Two rhinos rammed a toddler with their snouts after she fell into an exhibit at Florida's Brevard Zoo, and the girl suffered a lacerated liver and bruised lung, wildlife officials said.
The 21-month-old also suffered contusions to her chest during the New Year's Day incident, a Florida Fish and Wildlife Conservation Commission report said. Photos from the incident show the baby in a hospital bed with a neck brace and breathing tube. Her right cheek, right hip and navel area are visibly injured.
The 29-page report released Wednesday includes an interview with the zoo supervisor in charge of the exhibit, who told investigators the girl "somehow fell backwards into the enclosure," perhaps after losing her balance. She had been petting the rhinos through the steel bars of the enclosure, according to the report.
Her father reached into the rhino enclosure and grabbed her, and as he attempted to pull her back to safety, two rhinos rammed her repeatedly with their noses and mouths, pressing her into the steel bars, the report said.
Zoo employees told investigators the girl was in the enclosure for about 10 seconds, the report said. In the area where the girl fell through, the space between the bars is about 8 inches, the report said.
The girl's mother suffered an arm injury, while the father suffered scrapes and contusions to his right arm. Their daughter spent five days in the hospital recovering from her injuries.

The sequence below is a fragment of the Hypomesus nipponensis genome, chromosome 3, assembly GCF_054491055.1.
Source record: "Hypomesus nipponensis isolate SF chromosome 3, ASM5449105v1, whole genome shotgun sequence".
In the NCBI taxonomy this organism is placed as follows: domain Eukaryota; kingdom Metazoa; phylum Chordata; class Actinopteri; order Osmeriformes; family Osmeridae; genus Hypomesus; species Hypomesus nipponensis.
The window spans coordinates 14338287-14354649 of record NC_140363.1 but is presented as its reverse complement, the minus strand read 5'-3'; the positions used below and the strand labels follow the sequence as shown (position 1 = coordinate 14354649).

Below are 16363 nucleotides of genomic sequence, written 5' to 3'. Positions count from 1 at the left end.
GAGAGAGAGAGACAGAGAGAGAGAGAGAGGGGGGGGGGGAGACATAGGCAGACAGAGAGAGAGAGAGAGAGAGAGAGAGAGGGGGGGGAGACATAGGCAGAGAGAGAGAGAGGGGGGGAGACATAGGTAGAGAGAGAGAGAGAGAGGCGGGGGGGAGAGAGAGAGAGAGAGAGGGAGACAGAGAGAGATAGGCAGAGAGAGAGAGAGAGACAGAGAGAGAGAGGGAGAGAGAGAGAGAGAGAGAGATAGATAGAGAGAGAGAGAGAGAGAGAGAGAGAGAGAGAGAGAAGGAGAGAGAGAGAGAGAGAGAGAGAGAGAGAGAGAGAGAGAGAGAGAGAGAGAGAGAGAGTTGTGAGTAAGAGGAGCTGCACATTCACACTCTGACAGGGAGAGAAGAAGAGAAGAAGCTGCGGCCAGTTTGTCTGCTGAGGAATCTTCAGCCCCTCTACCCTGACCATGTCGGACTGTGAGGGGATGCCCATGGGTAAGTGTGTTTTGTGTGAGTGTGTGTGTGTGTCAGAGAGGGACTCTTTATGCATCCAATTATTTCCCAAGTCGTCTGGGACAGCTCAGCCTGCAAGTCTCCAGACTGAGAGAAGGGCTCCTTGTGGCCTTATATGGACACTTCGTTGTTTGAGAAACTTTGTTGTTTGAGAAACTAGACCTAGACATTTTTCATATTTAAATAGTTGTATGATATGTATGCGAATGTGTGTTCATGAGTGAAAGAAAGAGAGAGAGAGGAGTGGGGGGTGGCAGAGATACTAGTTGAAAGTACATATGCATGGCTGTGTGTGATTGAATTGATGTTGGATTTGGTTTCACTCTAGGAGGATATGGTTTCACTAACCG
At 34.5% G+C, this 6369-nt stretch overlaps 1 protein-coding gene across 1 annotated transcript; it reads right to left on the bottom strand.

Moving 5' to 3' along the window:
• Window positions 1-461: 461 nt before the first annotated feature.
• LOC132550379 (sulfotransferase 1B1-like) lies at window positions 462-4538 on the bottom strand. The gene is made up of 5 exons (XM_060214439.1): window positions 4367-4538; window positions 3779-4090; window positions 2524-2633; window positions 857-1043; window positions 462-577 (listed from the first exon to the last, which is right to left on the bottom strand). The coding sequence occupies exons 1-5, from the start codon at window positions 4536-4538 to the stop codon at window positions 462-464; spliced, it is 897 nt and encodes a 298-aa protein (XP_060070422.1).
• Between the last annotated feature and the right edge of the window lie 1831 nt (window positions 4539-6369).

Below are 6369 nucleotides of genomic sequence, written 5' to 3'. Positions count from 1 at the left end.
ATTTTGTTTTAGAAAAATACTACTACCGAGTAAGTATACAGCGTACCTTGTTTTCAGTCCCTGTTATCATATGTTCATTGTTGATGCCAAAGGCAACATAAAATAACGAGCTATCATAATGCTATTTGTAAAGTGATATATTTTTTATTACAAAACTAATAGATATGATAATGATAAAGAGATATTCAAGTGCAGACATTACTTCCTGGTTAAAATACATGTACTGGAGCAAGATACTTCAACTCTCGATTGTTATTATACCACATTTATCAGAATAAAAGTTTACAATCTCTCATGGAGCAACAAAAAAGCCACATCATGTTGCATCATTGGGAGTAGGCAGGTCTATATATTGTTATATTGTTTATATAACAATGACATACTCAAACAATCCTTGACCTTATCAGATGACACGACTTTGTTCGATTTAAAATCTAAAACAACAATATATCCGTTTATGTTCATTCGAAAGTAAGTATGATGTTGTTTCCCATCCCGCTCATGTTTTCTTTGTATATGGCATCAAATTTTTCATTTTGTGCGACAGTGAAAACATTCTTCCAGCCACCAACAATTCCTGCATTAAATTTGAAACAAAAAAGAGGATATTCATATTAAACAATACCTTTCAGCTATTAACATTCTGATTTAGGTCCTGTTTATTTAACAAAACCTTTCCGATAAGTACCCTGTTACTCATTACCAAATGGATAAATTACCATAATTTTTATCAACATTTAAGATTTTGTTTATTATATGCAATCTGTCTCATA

The exhibit is part of what the zoo billed as a close-up experience with white rhinos. The family was allowed to touch and brush the rhinos under the supervision of two zookeepers, the zoo said at the time.
Following the incident, the father released a statement through Orlando Health thanking people for their concern about his family.
"Our daughter is in good care at Arnold Palmer Hospital (for Children) and is doing well. My wife was also treated for her injury and has been released from the hospital. At this time, we ask for privacy as we focus on our daughter's recovery."
The zoo, located in Melbourne, had offered the rhino experience daily since 2009 without any issues, it said. Officials suspended the rhino encounter and "all other premium experiences" pending a safety review, officials said.
"Probably, we'll add some horizontal pieces, which would prevent" people from slipping or squeezing between the vertical poles, said Keith Winsten, the zoo's executive director.